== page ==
I was recently asked by a grain producer: "What are the attributes of a successful grain farmer of the future?” I told him I wanted to give it some thought and would put it on paper. Here's my response.
When I thought about your question, I felt it came down to improving management in three key areas: production, price risk management and stabilizing input costs.
Your product must be the superior quality that buyers want. The classic lesson taught in business school revolves around the story of the Edsel. A lot of market research was put into building the car that the market said it wanted. After Ford produced the lavish car, consumers did not respond. While consumers liked the concept on paper, what they really wanted was cheap transportation. The moral of the story for producers: While consumers say they want organic food, what they really want is "green” produce—high-quality food that is cheap!
Yields must be high enough to provide profit. Some economists suggest producers should push technological advances until the last unit of expense is equal to the revenue generated. This implies that there are three big areas for future improvement: control of diseases in high-yield populations; an effective use of water, especially in the Western states; and fertilization practices for optimum production in light of potentially more stringent runoff regulations.
In addition to producing superior quality, the product must be held until the buyer wants it. Producers will need to store on-farm to take advantage of basis and carry incentives. As many on-farm storage units approach the size of a modest elevator, I see a couple of problems developing. First, the farmer uses the grain bin as a substitute for selling inventory early. The logic is to get the grain in the bin and market it later. As many old-time elevator managers will tell you, the quickest way to go broke is taking unnecessary flat-price risk exposure. Second, in 2009 many producers learned that just because you have the storage space does not mean you have the dryer capacity to keep the combines running. As units get bigger, necessary management skills increase exponentially, not linearly.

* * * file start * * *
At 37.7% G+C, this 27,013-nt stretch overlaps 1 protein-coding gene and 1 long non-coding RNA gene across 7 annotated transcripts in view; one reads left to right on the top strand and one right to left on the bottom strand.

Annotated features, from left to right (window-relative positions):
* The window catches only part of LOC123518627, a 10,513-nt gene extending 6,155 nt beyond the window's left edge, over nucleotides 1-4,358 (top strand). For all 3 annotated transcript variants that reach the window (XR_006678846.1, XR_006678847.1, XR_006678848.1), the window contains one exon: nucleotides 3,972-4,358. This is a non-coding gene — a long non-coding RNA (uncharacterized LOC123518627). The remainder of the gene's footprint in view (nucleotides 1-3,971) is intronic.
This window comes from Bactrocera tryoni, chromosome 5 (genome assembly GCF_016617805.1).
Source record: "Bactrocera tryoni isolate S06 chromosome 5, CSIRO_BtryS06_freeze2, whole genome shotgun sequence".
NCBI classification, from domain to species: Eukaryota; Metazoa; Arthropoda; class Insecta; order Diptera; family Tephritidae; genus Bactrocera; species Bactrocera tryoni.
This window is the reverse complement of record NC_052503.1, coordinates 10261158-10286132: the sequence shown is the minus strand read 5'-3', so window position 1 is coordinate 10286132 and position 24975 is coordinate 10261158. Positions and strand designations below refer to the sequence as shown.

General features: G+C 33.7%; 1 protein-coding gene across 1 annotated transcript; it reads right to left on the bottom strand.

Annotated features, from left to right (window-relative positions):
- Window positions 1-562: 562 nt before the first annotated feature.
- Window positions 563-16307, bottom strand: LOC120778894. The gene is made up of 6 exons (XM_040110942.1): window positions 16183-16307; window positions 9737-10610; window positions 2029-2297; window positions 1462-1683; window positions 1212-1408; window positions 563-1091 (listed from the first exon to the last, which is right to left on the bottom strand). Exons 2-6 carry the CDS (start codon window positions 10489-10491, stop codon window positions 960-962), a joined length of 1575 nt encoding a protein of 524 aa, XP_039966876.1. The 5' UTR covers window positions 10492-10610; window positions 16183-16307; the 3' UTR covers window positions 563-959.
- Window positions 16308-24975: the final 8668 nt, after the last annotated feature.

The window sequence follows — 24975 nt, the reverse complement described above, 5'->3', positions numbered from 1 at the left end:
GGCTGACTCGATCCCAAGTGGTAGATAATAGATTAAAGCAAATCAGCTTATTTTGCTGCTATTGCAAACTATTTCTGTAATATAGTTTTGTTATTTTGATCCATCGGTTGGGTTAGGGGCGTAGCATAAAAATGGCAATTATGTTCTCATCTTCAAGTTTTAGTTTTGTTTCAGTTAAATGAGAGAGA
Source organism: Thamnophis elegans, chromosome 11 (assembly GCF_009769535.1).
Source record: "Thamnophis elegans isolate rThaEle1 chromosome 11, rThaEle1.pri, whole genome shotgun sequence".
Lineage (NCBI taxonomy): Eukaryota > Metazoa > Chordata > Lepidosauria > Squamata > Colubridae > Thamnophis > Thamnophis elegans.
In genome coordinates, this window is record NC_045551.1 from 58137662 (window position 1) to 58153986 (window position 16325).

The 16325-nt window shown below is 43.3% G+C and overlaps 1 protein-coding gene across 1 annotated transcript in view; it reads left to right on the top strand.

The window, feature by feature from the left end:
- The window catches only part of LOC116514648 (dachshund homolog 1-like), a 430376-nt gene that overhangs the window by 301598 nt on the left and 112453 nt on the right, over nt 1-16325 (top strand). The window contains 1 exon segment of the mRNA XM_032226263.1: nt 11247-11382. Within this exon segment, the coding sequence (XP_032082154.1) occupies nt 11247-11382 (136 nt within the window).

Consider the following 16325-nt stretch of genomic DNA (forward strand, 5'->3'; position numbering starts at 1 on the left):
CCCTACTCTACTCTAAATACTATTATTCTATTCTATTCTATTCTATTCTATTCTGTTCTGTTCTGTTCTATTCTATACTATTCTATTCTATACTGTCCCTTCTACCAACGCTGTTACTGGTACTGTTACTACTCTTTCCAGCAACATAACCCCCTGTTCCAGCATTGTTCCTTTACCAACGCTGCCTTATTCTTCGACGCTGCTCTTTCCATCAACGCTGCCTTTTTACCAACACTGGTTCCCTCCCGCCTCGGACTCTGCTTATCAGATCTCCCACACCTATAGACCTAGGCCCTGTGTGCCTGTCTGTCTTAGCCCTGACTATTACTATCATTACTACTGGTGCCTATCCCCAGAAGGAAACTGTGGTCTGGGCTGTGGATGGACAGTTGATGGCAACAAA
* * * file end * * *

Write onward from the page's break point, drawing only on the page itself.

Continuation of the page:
Bottom line: Producers who continue to improve product quality along with yields and storage management will be the ones in position to take advantage of opportunities as they present themselves.
2. Price risk management
We all want to get the most from our production but at what risk? Is it prudent to have the chance to lock in $150 per acre profit but risk it for another $20 to $50?
- Mid-February 2010